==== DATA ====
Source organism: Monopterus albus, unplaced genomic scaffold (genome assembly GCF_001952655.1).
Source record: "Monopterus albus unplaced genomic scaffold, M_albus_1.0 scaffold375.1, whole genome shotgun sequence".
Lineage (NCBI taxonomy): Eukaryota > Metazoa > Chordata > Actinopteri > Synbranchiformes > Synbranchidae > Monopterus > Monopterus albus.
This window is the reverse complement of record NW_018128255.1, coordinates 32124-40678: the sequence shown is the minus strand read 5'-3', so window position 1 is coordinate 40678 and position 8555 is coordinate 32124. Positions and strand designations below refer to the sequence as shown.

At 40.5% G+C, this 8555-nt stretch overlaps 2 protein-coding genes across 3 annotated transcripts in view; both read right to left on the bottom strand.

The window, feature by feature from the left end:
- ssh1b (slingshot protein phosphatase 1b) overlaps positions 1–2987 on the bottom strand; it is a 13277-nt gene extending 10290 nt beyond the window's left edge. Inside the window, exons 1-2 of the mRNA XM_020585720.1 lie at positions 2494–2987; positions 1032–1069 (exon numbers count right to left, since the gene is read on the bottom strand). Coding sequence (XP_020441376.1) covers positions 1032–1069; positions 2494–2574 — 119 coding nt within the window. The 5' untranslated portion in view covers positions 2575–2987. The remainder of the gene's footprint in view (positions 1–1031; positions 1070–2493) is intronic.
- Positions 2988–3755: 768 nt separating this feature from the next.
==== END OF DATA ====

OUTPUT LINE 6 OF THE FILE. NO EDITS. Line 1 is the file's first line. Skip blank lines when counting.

The window, feature by feature from the left end: